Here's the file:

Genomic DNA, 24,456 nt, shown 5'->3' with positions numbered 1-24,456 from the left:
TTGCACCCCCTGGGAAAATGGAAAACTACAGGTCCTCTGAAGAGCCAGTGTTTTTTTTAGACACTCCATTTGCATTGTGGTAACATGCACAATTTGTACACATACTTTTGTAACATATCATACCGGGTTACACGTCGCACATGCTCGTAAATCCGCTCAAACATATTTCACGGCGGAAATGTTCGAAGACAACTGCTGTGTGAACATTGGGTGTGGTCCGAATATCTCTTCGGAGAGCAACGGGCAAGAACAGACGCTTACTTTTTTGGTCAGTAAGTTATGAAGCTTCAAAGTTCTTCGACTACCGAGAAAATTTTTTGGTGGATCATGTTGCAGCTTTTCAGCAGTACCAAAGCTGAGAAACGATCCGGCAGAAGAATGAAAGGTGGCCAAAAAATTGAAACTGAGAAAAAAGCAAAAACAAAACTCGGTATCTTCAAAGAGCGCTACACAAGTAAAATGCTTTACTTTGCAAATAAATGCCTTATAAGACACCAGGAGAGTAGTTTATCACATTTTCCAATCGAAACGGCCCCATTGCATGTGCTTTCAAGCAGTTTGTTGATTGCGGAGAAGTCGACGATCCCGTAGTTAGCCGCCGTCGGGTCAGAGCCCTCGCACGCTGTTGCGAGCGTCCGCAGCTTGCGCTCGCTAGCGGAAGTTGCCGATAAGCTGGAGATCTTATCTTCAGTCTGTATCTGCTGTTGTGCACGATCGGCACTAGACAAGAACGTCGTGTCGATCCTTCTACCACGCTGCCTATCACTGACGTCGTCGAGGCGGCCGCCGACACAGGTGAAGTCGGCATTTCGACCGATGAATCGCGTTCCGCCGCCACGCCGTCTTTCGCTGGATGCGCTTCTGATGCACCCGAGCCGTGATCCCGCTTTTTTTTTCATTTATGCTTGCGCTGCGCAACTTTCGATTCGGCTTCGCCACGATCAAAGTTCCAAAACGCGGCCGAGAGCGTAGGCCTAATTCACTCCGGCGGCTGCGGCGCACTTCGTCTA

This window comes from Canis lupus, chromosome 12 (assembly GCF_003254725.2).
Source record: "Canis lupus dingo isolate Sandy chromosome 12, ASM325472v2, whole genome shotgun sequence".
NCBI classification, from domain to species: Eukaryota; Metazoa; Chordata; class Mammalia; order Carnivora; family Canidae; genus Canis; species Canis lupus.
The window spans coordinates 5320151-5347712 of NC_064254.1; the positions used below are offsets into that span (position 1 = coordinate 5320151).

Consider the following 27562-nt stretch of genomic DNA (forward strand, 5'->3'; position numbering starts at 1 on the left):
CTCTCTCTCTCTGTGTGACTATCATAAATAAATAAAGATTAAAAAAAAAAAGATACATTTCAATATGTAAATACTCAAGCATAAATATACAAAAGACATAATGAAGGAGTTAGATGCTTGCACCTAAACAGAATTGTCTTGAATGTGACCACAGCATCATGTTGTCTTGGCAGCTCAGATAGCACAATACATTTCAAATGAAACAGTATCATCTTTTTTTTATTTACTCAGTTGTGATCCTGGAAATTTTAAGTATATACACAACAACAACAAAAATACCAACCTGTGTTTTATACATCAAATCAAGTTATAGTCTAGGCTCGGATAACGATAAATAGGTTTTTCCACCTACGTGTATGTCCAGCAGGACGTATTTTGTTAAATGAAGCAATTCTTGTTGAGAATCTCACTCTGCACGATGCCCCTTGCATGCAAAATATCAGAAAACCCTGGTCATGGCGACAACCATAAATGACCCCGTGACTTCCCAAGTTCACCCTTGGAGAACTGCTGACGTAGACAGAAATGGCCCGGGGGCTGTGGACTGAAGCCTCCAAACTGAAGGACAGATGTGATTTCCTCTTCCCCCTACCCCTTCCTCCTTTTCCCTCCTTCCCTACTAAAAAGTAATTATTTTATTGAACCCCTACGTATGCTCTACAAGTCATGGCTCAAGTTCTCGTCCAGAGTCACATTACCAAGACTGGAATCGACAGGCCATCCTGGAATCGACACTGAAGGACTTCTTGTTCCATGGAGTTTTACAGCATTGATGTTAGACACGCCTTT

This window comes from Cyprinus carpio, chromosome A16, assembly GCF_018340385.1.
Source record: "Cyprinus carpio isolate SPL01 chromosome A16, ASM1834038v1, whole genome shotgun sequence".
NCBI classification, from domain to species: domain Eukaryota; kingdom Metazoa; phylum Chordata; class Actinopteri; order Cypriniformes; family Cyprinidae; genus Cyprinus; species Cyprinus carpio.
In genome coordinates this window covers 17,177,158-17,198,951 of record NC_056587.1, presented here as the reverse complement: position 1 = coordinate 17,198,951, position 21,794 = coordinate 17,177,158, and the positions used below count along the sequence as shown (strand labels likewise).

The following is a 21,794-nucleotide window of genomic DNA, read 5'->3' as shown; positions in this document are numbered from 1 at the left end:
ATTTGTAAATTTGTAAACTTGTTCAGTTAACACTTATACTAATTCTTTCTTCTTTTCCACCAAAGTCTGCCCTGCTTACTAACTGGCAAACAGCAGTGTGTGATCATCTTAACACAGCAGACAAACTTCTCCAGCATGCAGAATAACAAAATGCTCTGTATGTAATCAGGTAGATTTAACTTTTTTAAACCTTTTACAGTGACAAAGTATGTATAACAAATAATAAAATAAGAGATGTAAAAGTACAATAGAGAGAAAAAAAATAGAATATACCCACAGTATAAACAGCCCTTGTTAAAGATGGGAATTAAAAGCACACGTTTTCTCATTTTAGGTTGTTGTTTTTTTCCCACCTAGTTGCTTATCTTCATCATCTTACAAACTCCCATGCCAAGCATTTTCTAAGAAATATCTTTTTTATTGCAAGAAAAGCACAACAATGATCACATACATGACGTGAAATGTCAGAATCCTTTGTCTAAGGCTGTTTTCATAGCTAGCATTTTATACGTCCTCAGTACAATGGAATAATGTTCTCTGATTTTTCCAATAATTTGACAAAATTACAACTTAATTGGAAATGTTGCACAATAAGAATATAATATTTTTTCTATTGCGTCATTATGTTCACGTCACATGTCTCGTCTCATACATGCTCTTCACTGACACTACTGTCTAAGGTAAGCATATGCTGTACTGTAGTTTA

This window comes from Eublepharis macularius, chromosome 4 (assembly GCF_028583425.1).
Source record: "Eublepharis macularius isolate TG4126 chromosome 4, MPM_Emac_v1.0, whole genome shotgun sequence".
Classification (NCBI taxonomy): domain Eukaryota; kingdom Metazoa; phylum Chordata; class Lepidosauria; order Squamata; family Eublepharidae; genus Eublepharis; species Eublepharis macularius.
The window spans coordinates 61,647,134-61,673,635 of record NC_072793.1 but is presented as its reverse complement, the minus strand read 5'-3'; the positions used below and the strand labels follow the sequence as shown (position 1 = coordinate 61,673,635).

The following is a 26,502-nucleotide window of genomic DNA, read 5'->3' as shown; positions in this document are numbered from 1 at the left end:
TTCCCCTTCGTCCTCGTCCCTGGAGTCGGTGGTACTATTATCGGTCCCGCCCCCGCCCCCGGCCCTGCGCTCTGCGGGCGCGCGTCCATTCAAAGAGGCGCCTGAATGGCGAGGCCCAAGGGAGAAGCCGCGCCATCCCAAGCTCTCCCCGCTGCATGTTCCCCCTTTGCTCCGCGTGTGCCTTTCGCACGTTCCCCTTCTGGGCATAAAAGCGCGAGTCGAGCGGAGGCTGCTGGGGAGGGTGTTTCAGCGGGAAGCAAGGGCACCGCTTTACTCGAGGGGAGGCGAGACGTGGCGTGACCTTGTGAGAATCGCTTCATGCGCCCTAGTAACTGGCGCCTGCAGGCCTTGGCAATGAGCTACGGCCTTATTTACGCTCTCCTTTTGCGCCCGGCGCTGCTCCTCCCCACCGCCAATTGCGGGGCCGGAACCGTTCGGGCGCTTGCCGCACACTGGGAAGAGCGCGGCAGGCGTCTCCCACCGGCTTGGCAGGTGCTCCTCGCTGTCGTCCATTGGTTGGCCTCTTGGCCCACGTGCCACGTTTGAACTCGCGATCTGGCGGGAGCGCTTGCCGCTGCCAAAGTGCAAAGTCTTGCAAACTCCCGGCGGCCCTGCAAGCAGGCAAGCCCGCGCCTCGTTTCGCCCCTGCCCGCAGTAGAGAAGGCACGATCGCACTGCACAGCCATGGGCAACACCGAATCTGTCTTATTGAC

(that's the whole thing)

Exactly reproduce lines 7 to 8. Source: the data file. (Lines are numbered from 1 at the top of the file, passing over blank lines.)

Consider the following 27562-nt stretch of genomic DNA (forward strand, 5'->3'; position numbering starts at 1 on the left):
CTCTCTCTCTCTGTGTGACTATCATAAATAAATAAAGATTAAAAAAAAAAAGATACATTTCAATATGTAAATACTCAAGCATAAATATACAAAAGACATAATGAAGGAGTTAGATGCTTGCACCTAAACAGAATTGTCTTGAATGTGACCACAGCATCATGTTGTCTTGGCAGCTCAGATAGCACAATACATTTCAAATGAAACAGTATCATCTTTTTTTTATTTACTCAGTTGTGATCCTGGAAATTTTAAGTATATACACAACAACAACAAAAATACCAACCTGTGTTTTATACATCAAATCAAGTTATAGTCTAGGCTCGGATAACGATAAATAGGTTTTTCCACCTACGTGTATGTCCAGCAGGACGTATTTTGTTAAATGAAGCAATTCTTGTTGAGAATCTCACTCTGCACGATGCCCCTTGCATGCAAAATATCAGAAAACCCTGGTCATGGCGACAACCATAAATGACCCCGTGACTTCCCAAGTTCACCCTTGGAGAACTGCTGACGTAGACAGAAATGGCCCGGGGGCTGTGGACTGAAGCCTCCAAACTGAAGGACAGATGTGATTTCCTCTTCCCCCTACCCCTTCCTCCTTTTCCCTCCTTCCCTACTAAAAAGTAATTATTTTATTGAACCCCTACGTATGCTCTACAAGTCATGGCTCAAGTTCTCGTCCAGAGTCACATTACCAAGACTGGAATCGACAGGCCATCCTGGAATCGACACTGAAGGACTTCTTGTTCCATGGAGTTTTACAGCATTGATGTTAGACACGCCTTT